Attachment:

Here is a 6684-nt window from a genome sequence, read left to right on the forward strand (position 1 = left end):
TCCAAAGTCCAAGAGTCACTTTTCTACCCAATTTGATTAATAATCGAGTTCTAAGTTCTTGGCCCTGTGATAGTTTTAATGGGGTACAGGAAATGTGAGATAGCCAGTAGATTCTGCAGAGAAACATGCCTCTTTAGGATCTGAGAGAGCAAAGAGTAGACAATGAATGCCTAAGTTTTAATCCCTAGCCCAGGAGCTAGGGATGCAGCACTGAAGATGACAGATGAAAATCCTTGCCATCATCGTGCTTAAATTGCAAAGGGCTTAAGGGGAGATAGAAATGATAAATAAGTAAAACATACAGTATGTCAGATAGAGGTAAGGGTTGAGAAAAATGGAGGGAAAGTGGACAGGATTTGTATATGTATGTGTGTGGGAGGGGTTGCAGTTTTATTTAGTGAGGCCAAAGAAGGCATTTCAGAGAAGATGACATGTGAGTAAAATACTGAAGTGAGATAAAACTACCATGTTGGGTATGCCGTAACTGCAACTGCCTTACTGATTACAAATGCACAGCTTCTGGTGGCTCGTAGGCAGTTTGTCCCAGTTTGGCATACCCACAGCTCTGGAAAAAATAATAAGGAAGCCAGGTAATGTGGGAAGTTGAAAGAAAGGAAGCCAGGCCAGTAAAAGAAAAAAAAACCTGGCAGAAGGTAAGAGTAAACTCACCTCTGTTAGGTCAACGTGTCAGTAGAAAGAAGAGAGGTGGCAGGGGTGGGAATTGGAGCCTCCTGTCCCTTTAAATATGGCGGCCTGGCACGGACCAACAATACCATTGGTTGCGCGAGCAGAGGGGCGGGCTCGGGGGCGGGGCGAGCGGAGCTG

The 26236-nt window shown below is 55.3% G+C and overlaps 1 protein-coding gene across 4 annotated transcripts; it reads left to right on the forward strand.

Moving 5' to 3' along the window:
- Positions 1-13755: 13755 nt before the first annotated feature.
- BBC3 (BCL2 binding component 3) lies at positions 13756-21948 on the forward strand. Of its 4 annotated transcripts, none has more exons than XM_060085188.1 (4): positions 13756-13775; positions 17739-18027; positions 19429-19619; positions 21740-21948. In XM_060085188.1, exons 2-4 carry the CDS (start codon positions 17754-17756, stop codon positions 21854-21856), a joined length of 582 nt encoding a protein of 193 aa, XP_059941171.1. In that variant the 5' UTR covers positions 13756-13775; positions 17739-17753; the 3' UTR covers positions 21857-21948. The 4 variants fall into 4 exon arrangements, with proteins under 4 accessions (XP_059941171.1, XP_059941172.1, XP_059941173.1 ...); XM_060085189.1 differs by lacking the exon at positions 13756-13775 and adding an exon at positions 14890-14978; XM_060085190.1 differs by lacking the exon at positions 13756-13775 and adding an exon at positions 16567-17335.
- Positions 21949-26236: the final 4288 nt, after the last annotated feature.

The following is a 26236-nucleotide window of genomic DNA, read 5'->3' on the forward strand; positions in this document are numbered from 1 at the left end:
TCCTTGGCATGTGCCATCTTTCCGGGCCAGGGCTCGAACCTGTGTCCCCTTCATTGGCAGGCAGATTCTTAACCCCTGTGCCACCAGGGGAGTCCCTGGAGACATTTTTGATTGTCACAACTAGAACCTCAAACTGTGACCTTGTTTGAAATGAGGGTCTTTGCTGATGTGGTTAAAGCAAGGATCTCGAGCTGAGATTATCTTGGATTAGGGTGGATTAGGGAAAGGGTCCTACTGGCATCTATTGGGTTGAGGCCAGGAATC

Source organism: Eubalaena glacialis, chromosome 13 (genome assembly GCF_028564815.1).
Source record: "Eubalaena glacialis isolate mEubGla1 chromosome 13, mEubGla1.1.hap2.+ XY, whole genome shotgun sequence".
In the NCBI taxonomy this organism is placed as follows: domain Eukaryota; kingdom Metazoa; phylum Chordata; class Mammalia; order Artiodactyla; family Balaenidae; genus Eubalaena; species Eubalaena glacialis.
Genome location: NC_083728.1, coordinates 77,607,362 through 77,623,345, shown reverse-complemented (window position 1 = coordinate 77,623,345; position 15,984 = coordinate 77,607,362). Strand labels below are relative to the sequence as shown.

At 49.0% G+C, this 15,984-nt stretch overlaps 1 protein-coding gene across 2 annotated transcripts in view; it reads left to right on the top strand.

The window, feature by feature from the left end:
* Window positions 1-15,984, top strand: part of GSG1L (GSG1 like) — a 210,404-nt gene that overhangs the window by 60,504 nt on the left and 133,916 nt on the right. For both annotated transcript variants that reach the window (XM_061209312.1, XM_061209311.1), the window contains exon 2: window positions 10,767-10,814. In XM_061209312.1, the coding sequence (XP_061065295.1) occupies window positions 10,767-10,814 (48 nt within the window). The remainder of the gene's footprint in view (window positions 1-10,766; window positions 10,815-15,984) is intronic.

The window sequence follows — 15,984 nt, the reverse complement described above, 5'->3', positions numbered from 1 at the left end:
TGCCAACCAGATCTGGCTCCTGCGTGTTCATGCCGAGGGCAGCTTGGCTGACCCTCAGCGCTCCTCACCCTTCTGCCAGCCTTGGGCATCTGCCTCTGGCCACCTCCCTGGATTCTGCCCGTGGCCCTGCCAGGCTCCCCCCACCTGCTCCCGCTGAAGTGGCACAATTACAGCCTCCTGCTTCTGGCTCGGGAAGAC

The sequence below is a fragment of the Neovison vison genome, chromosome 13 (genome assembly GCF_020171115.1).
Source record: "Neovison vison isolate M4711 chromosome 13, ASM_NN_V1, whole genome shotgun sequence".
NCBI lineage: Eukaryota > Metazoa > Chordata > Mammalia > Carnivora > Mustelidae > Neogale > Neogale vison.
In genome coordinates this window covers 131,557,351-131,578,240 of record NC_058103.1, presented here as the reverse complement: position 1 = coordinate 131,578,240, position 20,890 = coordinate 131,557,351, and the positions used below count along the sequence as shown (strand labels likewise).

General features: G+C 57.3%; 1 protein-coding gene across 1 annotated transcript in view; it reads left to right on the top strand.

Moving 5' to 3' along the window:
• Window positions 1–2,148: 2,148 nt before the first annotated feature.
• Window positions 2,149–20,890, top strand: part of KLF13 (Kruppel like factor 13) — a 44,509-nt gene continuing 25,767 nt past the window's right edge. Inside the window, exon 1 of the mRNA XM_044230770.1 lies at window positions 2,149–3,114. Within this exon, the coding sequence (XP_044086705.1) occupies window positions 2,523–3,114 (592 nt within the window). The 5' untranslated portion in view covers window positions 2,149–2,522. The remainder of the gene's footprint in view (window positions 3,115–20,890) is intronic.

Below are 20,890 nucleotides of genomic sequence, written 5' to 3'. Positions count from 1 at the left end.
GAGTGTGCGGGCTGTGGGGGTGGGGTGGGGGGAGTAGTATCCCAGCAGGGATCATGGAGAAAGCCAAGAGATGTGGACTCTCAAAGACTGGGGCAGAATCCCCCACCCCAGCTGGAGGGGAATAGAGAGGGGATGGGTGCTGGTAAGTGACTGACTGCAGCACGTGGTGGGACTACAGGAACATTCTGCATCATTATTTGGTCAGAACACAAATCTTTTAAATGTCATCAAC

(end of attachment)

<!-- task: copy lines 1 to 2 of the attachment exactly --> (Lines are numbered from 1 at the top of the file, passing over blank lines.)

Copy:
Here is a 6684-nt window from a genome sequence, read left to right on the forward strand (position 1 = left end):
TCCAAAGTCCAAGAGTCACTTTTCTACCCAATTTGATTAATAATCGAGTTCTAAGTTCTTGGCCCTGTGATAGTTTTAATGGGGTACAGGAAATGTGAGATAGCCAGTAGATTCTGCAGAGAAACATGCCTCTTTAGGATCTGAGAGAGCAAAGAGTAGACAATGAATGCCTAAGTTTTAATCCCTAGCCCAGGAGCTAGGGATGCAGCACTGAAGATGACAGATGAAAATCCTTGCCATCATCGTGCTTAAATTGCAAAGGGCTTAAGGGGAGATAGAAATGATAAATAAGTAAAACATACAGTATGTCAGATAGAGGTAAGGGTTGAGAAAAATGGAGGGAAAGTGGACAGGATTTGTATATGTATGTGTGTGGGAGGGGTTGCAGTTTTATTTAGTGAGGCCAAAGAAGGCATTTCAGAGAAGATGACATGTGAGTAAAATACTGAAGTGAGATAAAACTACCATGTTGGGTATGCCGTAACTGCAACTGCCTTACTGATTACAAATGCACAGCTTCTGGTGGCTCGTAGGCAGTTTGTCCCAGTTTGGCATACCCACAGCTCTGGAAAAAATAATAAGGAAGCCAGGTAATGTGGGAAGTTGAAAGAAAGGAAGCCAGGCCAGTAAAAGAAAAAAAAACCTGGCAGAAGGTAAGAGTAAACTCACCTCTGTTAGGTCAACGTGTCAGTAGAAAGAAGAGAGGTGGCAGGGGTGGGAATTGGAGCCTCCTGTCCCTTTAAATATGGCGGCCTGGCACGGACCAACAATACCATTGGTTGCGCGAGCAGAGGGGCGGGCTCGGGGGCGGGGCGAGCGGAGCTG